Usually a practical regulation of the acquisition of nationality or citizenship of a state by birth on the territory of the state is provided by a derivative law called lex soli. Most states provide a specific lex soli, in application of the respective jus soli, and it is the most common means of acquiring nationality.
A frequent exception to lex soli is opposed when a child was born to a parent in the diplomatic or consular service of another state, on a mission to the state in question.
However, increasingly countries are restricting lex soli by requiring that at least one of the child's parents be a national of the state in question at the child's birth, or a legal permanent resident of the territory of the state in question at the child's birth, or that the child be a foundling found on the territory of the state in question.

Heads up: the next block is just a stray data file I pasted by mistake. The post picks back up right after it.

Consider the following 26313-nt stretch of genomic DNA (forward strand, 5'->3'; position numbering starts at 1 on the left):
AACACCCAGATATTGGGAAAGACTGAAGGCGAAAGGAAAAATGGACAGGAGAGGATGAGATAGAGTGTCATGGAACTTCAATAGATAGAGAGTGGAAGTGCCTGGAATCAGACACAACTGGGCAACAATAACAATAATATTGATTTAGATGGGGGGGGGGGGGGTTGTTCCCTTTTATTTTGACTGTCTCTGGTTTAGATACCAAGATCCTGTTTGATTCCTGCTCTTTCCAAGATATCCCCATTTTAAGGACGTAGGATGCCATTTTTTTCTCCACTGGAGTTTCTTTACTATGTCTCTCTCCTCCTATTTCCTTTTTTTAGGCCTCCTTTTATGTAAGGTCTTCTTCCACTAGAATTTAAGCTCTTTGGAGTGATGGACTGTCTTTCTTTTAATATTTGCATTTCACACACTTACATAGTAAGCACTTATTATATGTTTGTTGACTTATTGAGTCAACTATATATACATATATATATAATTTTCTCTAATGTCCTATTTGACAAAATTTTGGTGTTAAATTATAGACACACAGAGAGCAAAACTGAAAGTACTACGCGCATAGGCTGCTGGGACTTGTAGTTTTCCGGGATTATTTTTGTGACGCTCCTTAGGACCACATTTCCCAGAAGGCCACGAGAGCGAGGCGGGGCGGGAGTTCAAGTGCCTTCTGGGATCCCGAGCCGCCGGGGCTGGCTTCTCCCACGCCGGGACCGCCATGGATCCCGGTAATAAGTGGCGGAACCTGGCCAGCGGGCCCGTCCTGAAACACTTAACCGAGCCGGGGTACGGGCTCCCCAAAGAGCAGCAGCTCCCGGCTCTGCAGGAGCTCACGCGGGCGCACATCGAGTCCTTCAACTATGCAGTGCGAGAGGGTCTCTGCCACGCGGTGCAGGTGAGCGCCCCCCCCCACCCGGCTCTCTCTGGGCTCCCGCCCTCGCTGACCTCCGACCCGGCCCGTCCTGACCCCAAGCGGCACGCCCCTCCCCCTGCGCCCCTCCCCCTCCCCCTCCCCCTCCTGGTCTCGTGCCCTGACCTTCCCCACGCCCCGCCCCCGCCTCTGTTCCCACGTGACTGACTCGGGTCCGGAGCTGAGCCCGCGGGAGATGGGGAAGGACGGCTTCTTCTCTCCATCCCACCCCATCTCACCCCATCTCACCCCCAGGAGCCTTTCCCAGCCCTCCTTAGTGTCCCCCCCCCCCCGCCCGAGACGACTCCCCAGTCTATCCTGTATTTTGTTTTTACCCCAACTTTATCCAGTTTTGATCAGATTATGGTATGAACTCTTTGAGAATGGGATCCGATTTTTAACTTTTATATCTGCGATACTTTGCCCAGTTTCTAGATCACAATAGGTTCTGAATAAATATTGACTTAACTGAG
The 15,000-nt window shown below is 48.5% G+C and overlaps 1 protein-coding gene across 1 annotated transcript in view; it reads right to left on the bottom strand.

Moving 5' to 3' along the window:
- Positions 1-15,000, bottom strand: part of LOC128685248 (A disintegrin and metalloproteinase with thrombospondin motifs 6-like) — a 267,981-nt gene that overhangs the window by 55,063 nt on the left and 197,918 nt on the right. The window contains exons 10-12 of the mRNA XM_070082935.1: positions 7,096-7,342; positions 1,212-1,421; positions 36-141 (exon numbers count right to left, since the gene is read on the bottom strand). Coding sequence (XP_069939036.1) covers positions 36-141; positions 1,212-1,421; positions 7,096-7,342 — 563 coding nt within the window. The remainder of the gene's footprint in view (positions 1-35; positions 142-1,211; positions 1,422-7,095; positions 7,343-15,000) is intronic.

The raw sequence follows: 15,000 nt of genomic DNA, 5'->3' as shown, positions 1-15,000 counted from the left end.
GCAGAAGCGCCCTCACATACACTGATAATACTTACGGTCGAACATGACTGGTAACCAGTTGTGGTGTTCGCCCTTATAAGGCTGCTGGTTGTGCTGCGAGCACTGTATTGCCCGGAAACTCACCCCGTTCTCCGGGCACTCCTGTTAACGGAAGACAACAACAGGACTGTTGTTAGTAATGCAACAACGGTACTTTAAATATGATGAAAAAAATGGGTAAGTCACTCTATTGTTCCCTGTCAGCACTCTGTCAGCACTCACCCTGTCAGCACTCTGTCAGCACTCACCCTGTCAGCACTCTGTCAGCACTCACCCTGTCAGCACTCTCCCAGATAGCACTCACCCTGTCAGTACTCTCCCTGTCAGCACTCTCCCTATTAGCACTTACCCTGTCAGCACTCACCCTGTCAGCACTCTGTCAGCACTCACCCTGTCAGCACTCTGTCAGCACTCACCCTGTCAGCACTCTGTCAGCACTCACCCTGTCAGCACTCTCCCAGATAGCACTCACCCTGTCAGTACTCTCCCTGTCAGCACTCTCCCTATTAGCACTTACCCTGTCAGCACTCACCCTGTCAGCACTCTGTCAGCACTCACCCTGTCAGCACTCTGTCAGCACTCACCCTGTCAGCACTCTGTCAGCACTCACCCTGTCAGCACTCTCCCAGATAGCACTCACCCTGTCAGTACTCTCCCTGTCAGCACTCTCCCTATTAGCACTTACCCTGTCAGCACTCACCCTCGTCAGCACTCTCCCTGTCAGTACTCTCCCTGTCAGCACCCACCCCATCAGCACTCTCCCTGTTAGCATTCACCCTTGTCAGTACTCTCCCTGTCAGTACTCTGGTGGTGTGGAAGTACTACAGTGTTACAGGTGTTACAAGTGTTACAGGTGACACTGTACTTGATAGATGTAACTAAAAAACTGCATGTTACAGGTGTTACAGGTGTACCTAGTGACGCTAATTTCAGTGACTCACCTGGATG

Sometimes, a country which extends jus soli will ignore it in the case of the child of a parent who is later deported. For example, there are several cases of deportation from Canada which have been bitterly contested because they involve a mother who has given birth in Canada and whose child is therefore a Canadian citizen. The government must then either separate the mother and her child upon deporting her, or else deport a Canadian citizen to a foreign country.
A minor, quite improper use of the term jus soli refers to the jurisdiction: in this case it would indicate that the law to use is the law of the nation/state in which territory the evaluated fact happened. But, as said, it is not considered a correct use of the term, or at least is it considered misleading.